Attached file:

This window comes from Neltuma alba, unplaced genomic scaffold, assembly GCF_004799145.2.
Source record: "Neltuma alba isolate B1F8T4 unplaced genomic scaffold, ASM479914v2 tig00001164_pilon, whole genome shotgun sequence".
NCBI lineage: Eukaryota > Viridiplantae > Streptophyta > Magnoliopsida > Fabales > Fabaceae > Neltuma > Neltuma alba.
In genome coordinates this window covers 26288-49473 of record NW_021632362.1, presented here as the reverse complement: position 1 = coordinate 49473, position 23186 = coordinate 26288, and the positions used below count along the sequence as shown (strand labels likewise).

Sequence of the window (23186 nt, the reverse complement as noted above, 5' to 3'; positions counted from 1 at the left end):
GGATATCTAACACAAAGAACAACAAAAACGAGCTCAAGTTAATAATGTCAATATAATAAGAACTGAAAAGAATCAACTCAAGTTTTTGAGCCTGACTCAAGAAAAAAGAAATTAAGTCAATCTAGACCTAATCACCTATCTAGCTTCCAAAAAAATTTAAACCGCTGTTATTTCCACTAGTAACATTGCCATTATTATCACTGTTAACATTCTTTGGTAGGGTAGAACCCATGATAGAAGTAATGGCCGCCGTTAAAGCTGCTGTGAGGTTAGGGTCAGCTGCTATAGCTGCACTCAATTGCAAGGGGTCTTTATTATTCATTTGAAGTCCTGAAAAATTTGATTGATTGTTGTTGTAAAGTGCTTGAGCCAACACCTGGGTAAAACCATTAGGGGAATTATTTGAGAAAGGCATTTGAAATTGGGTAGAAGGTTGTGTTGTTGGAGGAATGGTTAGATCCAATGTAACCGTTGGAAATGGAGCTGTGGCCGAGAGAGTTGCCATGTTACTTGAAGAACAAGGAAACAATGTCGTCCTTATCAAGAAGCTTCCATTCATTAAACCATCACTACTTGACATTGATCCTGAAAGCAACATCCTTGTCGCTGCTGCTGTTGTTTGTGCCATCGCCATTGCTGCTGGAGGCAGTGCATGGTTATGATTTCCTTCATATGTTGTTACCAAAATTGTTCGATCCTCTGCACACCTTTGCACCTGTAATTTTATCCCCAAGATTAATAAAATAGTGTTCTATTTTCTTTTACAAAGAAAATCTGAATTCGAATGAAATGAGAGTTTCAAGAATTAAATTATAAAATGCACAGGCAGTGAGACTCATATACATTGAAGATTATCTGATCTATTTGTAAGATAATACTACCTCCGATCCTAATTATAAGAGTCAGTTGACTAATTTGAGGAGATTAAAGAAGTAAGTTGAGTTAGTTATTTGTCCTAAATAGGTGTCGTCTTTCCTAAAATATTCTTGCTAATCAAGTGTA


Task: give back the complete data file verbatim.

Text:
This window comes from Neltuma alba, unplaced genomic scaffold, assembly GCF_004799145.2.
Source record: "Neltuma alba isolate B1F8T4 unplaced genomic scaffold, ASM479914v2 tig00001164_pilon, whole genome shotgun sequence".
NCBI lineage: Eukaryota > Viridiplantae > Streptophyta > Magnoliopsida > Fabales > Fabaceae > Neltuma > Neltuma alba.
In genome coordinates this window covers 26288-49473 of record NW_021632362.1, presented here as the reverse complement: position 1 = coordinate 49473, position 23186 = coordinate 26288, and the positions used below count along the sequence as shown (strand labels likewise).

Sequence of the window (23186 nt, the reverse complement as noted above, 5' to 3'; positions counted from 1 at the left end):
GGATATCTAACACAAAGAACAACAAAAACGAGCTCAAGTTAATAATGTCAATATAATAAGAACTGAAAAGAATCAACTCAAGTTTTTGAGCCTGACTCAAGAAAAAAGAAATTAAGTCAATCTAGACCTAATCACCTATCTAGCTTCCAAAAAAATTTAAACCGCTGTTATTTCCACTAGTAACATTGCCATTATTATCACTGTTAACATTCTTTGGTAGGGTAGAACCCATGATAGAAGTAATGGCCGCCGTTAAAGCTGCTGTGAGGTTAGGGTCAGCTGCTATAGCTGCACTCAATTGCAAGGGGTCTTTATTATTCATTTGAAGTCCTGAAAAATTTGATTGATTGTTGTTGTAAAGTGCTTGAGCCAACACCTGGGTAAAACCATTAGGGGAATTATTTGAGAAAGGCATTTGAAATTGGGTAGAAGGTTGTGTTGTTGGAGGAATGGTTAGATCCAATGTAACCGTTGGAAATGGAGCTGTGGCCGAGAGAGTTGCCATGTTACTTGAAGAACAAGGAAACAATGTCGTCCTTATCAAGAAGCTTCCATTCATTAAACCATCACTACTTGACATTGATCCTGAAAGCAACATCCTTGTCGCTGCTGCTGTTGTTTGTGCCATCGCCATTGCTGCTGGAGGCAGTGCATGGTTATGATTTCCTTCATATGTTGTTACCAAAATTGTTCGATCCTCTGCACACCTTTGCACCTGTAATTTTATCCCCAAGATTAATAAAATAGTGTTCTATTTTCTTTTACAAAGAAAATCTGAATTCGAATGAAATGAGAGTTTCAAGAATTAAATTATAAAATGCACAGGCAGTGAGACTCATATACATTGAAGATTATCTGATCTATTTGTAAGATAATACTACCTCCGATCCTAATTATAAGAGTCAGTTGACTAATTTGAGGAGATTAAAGAAGTAAGTTGAGTTAGTTATTTGTCCTAAATAGGTGTCGTCTTTCCTAAAATATTCTTGCTAATCAAGTGTA